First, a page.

Mr. Zoltan Kerekes has over 30 years of experience in law, business and the life sciences. Mr. Kerekes is a co-founder and Managing Partner of PIPV. In this capacity, he manages relationships with pharmaceutical companies and sources of capital, leads transactions in the establishment of portfolio companies and acts as an advisor, chairman or board member for portfolio companies. Prior to co-founding PIPV, Mr. Kerekes was a director for GlaxoSmithKline Ventures, where he led various compound and intellectual property transactions.

 

 


Kaitlin DomangueMarch 2, 2021
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Canadian cannabis retailer, High Tide Inc., (TSXV: HITI) (OTCQB: HITIF), announced their Q4 earnings yesterday for 2020. Despite the curveballs 2020 threw, High Tide landed on top, and reported a 118% increase in revenue bringing the total to $24.9 million for the fourth quarter. The revenue increase accounted for a 166% year-over-year growth, and brought the year’s total earnings to $83.3 million. 

High Tide’s revenue by geographic location

  • $20.6 million of total company revenue was earned in Canada in Q4
  • $4.1 million of total revenue was earned in the United States in Q4
  • $0.2 million of total revenue was internationally in Q4

 

  • $68.4 million of total revenue was earned in Canada in fiscal year 2020
  • $14.3 million of total revenue was earned in the United States in fiscal year 2020
  • $0.6 million of total revenue was earned internationally in fiscal year 2020

High Tide’s gross profit increased by 112%

The company’s gross profit increased by 112% to reach $8.7 million in the fourth quarter of 2020, and 172% to $30.8 million for the year. The company’s CEO and President, Raj Grover, said 2020 was their best year yet. “Despite the global slump in retail sales associated with the pandemic, and thanks to the tireless efforts of our team, we closed the year with approximately $8 million in Adjusted EBITDA making 2020 the best year in High Tide’s history,” said Raj Grover, President and Chief Executive Officer. High Tide’s Adjusted EBITDA for the fourth quarter was $3.6 million, and the $8 million represents the fiscal year ended October 31st, 2020.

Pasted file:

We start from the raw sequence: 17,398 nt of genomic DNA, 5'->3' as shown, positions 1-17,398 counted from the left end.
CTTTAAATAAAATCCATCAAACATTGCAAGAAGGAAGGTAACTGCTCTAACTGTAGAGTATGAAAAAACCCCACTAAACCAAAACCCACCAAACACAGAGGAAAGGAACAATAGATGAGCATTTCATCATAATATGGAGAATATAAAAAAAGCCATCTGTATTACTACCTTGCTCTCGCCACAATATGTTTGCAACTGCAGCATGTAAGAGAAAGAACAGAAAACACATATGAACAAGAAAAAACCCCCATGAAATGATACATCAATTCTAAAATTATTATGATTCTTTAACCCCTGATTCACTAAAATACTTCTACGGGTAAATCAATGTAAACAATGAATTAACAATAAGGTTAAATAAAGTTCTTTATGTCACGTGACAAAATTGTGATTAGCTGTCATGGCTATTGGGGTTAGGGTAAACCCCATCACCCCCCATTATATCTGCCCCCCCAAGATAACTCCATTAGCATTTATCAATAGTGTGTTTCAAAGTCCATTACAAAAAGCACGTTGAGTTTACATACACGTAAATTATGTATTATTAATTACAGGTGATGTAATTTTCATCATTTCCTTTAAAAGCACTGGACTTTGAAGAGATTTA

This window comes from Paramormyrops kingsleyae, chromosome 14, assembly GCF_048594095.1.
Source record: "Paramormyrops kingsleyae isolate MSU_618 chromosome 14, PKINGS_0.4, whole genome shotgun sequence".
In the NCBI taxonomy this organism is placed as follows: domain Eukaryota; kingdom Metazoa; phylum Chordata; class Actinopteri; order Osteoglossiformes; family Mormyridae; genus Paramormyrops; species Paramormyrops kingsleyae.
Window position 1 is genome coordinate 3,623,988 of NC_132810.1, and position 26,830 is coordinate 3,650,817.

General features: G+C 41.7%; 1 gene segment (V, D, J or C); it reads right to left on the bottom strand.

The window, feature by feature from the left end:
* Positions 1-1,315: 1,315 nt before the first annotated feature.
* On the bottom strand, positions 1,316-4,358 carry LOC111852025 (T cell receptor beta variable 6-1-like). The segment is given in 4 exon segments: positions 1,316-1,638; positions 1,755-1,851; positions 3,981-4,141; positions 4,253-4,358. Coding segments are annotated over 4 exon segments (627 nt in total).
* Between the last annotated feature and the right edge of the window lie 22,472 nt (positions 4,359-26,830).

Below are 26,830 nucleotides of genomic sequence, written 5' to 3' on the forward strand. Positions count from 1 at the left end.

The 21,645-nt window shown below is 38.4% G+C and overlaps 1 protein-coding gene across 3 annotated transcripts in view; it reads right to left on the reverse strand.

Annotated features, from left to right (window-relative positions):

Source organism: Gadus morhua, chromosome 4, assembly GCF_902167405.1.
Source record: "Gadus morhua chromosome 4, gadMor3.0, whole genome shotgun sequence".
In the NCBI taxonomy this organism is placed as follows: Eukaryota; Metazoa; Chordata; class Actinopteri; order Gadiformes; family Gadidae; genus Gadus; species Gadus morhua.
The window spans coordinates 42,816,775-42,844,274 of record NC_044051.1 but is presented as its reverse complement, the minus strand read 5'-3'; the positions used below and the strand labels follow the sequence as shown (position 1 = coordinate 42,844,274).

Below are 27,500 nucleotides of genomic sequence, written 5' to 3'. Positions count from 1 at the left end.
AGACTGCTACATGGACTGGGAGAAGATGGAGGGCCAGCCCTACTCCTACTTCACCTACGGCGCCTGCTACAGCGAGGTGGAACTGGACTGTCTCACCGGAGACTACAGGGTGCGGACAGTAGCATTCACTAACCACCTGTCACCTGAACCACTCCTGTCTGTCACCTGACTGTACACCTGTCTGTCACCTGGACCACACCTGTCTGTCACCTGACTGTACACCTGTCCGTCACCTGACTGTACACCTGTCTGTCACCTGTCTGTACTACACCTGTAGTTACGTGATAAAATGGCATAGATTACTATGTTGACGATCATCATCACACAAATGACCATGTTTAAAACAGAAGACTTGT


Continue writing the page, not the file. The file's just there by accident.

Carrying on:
High Tide’s cash on hand

The company reported $7.5 million cash on hand as of October 31st, 2020, and a significant cash balance increase to approximately $38 million as of today. 

Revenue segments

  • $22.6 million in total revenue was generated by retail in Q4
  • $2.2 million in total revenue was generated by wholesale in Q4 
  • An immaterial amount by corporate was generated in Q4

 

  • $75 million in total revenue was generated by retail in fiscal year 2020
  • $7.9 million in total revenue was generated by wholesale in fiscal year 2020
  • $0.4 million in total revenue was generated by corporate in fiscal year 2020 

These figures compare to $24 million, $6.69 million, and $0.6 million, respectively, for the previous year.

More thoughts from High Tide’s CEO